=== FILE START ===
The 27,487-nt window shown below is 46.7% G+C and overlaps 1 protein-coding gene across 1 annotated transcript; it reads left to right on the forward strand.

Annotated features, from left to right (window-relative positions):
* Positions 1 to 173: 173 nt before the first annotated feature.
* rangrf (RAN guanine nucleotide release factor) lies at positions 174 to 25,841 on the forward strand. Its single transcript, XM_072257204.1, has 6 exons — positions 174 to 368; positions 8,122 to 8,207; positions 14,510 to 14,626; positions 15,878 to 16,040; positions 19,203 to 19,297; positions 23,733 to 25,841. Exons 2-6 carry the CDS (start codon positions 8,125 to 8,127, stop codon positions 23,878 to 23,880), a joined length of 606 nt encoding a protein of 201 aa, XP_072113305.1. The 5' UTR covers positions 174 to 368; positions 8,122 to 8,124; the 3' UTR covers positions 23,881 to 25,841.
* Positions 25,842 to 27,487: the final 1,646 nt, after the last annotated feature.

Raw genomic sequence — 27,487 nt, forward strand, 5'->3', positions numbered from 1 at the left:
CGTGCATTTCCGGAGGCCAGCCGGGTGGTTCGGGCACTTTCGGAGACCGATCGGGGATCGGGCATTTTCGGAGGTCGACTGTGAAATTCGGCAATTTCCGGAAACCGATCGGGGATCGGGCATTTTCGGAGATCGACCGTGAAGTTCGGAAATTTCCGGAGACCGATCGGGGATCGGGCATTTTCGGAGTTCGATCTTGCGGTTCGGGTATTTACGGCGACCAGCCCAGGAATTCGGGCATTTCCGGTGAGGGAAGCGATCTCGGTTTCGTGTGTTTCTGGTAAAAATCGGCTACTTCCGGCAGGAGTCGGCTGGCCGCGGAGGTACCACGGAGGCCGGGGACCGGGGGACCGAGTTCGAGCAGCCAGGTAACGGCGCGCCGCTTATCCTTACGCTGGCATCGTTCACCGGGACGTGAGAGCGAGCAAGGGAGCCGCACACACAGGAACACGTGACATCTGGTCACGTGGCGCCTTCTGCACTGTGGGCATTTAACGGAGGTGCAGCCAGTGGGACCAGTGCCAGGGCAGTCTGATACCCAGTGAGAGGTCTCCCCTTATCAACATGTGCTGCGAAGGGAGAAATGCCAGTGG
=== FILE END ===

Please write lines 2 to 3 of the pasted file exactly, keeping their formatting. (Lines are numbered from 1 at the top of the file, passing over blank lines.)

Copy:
Annotated features, from left to right (window-relative positions):
* Positions 1 to 173: 173 nt before the first annotated feature.